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Google details Triada malware – three years after it was reported! Featured

Google details Triada malware – three years after it was reported! Image by GraphicMama-team from Pixabay

Three years after it was first reported by Russian security firm Kaspersky ((formerly Kaspersky Lab), Google has suddenly decided to confirm a report that the firmware updates of some Android devices were compromised through their supply chain so that they could be infected with malware.

The infection was through malware known as Triada which was first described by Kaspersky in posts in March and June 2016; it described Triada as sophisticated at the time.

The malware communicated with numerous command and control centres and permitted the installation of apps that could be used to send spam and display advertisements.

Triada was discovered to be built into the firmware of a number of Android devices by anti-virus vendor Dr Web in July 2017. These included the Leagoo M5 Plus, Leagoo M8, Nomu S10 and Nomu S20. As it was within the operating system itself, it could not be removed easily.

Out of the blue, Lukasz Siewierski, a member of Google's Android Security & Privacy Team, issued a detailed blog post on Thursday, confirming what Dr Web had reported nearly two years earlier. "The main purpose of Triada apps was to install spam apps on a device that displays ads," he wrote.


How Triada gained access to the Android devices. Courtesy Google

"The creators of Triada collected revenue from the ads displayed by the spam apps. The methods Triada used were complex and unusual for these types of apps.

"Triada apps started as rooting trojans, but as Google Play Protect strengthened defences against rooting exploits, Triada apps were forced to adapt, progressing to a system image backdoor.

"However, thanks to OEM co-operation and our outreach efforts, OEMs prepared system images with security updates that removed the Triada infection."

While Siewierski was silent on the models that were infected, he named the vendor where the infection had taken place.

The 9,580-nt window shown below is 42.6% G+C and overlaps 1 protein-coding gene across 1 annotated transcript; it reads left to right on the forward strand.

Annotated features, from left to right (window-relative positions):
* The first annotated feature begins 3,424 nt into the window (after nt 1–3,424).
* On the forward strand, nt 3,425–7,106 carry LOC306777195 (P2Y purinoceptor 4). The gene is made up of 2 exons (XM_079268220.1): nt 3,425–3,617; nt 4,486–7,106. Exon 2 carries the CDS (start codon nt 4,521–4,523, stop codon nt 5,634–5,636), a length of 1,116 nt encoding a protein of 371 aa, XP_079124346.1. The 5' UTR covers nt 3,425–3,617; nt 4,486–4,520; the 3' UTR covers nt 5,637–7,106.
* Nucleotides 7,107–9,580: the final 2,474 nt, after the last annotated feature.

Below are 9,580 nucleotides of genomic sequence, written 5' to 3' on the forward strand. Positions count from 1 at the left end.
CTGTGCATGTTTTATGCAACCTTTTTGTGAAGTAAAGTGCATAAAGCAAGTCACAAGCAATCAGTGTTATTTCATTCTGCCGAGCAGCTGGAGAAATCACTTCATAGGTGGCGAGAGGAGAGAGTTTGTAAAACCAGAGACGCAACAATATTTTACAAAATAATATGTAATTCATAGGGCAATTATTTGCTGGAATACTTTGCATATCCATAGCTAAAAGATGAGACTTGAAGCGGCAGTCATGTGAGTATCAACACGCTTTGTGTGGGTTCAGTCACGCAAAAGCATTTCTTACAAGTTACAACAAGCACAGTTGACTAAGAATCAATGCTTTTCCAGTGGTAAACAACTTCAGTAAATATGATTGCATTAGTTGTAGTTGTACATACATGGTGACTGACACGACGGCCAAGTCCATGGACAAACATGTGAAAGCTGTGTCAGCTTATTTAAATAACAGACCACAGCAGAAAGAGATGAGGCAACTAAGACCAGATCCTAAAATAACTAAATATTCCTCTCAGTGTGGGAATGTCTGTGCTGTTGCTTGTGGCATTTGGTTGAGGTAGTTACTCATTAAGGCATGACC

"Triada infects device system images through a third-party during the production process. Sometimes OEMs want to include features that aren’t part of the Android Open Source Project, such as face unlock," he said.

"The OEM might partner with a third-party that can develop the desired feature and send the whole system image to that vendor for development. Based on analysis, we believe that a vendor using the name Yehuo or Blazefire infected the returned system image with Triada."

iTWire has contacted Google to find out why the company suddenly decided to issue details about Triada so long after the malware was first unearthed.


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Sam Varghese

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Sam Varghese has been writing for iTWire since 2006, a year after the site came into existence. For nearly a decade thereafter, he wrote mostly about free and open source software, based on his own use of this genre of software. Since May 2016, he has been writing across many areas of technology. He has been a journalist for nearly 40 years in India (Indian Express and Deccan Herald), the UAE (Khaleej Times) and Australia (Daily Commercial News (now defunct) and The Age). His personal blog is titled Irregular Expression.



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